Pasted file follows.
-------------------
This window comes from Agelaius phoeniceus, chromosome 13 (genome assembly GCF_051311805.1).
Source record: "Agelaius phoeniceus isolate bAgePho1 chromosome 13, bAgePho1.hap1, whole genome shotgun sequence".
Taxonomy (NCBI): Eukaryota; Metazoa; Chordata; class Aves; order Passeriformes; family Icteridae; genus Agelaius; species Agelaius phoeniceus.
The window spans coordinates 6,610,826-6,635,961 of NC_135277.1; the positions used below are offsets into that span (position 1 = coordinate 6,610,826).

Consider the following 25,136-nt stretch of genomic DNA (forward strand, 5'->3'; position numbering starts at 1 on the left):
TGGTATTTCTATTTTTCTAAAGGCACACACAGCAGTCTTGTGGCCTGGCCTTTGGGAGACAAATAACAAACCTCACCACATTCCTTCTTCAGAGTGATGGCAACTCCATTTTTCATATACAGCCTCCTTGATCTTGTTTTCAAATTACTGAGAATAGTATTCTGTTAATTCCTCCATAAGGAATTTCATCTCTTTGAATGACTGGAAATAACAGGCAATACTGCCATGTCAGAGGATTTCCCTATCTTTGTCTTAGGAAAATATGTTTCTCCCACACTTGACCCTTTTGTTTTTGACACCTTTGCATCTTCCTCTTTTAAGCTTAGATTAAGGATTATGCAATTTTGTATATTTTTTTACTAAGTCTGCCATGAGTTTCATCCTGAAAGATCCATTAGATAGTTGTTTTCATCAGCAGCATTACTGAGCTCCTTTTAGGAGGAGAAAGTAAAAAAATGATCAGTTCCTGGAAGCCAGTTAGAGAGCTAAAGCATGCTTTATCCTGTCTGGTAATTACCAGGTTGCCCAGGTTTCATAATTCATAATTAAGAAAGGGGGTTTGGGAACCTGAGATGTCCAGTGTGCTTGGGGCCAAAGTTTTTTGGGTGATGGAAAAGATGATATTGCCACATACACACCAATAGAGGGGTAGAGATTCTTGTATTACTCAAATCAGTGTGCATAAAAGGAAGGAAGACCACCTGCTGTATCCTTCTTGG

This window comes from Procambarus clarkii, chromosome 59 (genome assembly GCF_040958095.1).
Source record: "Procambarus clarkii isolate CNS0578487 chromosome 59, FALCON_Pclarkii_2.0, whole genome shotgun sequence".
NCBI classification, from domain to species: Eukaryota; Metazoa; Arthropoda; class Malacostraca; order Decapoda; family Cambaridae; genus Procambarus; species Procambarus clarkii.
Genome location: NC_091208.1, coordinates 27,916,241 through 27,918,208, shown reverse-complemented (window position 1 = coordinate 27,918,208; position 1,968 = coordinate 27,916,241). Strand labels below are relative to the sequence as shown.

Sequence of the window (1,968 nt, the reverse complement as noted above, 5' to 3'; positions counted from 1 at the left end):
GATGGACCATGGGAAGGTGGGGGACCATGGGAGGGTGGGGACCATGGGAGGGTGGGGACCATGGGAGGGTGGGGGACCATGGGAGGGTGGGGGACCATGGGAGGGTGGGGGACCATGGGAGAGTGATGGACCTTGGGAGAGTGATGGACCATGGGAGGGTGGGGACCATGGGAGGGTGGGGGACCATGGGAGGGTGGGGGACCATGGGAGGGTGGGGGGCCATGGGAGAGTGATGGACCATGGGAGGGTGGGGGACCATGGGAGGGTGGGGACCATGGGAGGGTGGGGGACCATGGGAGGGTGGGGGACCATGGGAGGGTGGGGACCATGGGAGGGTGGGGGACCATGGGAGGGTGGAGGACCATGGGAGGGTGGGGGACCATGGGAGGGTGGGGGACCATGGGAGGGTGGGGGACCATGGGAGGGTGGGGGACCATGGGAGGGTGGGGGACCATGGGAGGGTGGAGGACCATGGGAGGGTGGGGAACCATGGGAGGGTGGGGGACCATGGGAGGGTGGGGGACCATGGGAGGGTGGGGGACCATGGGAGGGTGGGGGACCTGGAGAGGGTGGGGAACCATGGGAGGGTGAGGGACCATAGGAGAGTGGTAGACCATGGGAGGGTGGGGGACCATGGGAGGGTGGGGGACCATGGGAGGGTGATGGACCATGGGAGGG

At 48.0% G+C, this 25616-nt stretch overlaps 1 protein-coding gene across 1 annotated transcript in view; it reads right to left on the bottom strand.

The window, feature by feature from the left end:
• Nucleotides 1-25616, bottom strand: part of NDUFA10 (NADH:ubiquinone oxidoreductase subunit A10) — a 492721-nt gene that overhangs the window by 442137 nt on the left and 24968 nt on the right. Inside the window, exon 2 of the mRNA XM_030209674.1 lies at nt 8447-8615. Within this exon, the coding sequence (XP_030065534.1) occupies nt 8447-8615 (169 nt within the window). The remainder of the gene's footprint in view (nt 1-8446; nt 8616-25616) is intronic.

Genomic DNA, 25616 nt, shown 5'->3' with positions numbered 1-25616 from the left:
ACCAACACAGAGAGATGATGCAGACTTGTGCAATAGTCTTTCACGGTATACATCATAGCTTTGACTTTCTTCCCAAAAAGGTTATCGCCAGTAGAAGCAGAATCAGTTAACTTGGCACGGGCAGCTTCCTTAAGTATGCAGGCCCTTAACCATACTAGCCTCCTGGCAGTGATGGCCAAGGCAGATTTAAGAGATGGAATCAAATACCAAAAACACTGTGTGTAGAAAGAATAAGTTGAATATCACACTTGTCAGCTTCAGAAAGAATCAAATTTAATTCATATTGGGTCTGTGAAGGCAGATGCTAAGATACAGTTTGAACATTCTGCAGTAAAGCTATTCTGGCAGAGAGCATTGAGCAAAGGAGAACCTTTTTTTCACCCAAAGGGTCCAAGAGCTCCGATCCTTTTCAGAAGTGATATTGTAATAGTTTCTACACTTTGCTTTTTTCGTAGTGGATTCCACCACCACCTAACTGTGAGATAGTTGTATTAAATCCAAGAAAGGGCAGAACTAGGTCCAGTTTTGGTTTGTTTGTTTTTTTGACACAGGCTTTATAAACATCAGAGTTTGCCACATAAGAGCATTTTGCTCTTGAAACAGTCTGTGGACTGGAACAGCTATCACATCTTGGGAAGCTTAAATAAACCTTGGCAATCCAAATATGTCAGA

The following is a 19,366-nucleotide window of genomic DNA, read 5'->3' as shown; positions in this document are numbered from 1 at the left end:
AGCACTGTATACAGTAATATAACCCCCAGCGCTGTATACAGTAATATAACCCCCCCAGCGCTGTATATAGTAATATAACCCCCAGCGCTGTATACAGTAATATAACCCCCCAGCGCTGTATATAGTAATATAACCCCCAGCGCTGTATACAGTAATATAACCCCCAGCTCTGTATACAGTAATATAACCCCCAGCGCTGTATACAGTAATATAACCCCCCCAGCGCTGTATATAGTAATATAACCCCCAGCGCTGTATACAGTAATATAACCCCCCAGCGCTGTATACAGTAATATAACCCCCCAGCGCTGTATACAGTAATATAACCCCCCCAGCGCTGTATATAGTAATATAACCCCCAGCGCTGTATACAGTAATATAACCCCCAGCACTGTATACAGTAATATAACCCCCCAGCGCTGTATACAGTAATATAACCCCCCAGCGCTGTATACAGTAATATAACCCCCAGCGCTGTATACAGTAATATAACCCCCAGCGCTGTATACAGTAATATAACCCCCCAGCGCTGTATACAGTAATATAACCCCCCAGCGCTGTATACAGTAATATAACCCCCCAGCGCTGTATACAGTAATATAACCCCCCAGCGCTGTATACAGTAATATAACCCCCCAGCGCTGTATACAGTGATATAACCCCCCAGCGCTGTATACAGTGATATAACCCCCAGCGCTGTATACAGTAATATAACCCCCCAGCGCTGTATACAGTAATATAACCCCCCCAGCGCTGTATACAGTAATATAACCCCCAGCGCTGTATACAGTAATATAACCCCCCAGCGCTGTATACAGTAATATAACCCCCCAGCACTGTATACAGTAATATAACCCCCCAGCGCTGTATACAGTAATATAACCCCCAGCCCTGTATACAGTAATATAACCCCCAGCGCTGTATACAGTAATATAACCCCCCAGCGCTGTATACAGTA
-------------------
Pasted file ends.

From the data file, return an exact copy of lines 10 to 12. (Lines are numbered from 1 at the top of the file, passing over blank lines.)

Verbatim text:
Genome location: NC_091208.1, coordinates 27,916,241 through 27,918,208, shown reverse-complemented (window position 1 = coordinate 27,918,208; position 1,968 = coordinate 27,916,241). Strand labels below are relative to the sequence as shown.

Sequence of the window (1,968 nt, the reverse complement as noted above, 5' to 3'; positions counted from 1 at the left end):
GATGGACCATGGGAAGGTGGGGGACCATGGGAGGGTGGGGACCATGGGAGGGTGGGGACCATGGGAGGGTGGGGGACCATGGGAGGGTGGGGGACCATGGGAGGGTGGGGGACCATGGGAGAGTGATGGACCTTGGGAGAGTGATGGACCATGGGAGGGTGGGGACCATGGGAGGGTGGGGGACCATGGGAGGGTGGGGGACCATGGGAGGGTGGGGGGCCATGGGAGAGTGATGGACCATGGGAGGGTGGGGGACCATGGGAGGGTGGGGACCATGGGAGGGTGGGGGACCATGGGAGGGTGGGGGACCATGGGAGGGTGGGGACCATGGGAGGGTGGGGGACCATGGGAGGGTGGAGGACCATGGGAGGGTGGGGGACCATGGGAGGGTGGGGGACCATGGGAGGGTGGGGGACCATGGGAGGGTGGGGGACCATGGGAGGGTGGGGGACCATGGGAGGGTGGAGGACCATGGGAGGGTGGGGAACCATGGGAGGGTGGGGGACCATGGGAGGGTGGGGGACCATGGGAGGGTGGGGGACCATGGGAGGGTGGGGGACCTGGAGAGGGTGGGGAACCATGGGAGGGTGAGGGACCATAGGAGAGTGGTAGACCATGGGAGGGTGGGGGACCATGGGAGGGTGGGGGACCATGGGAGGGTGATGGACCATGGGAGGG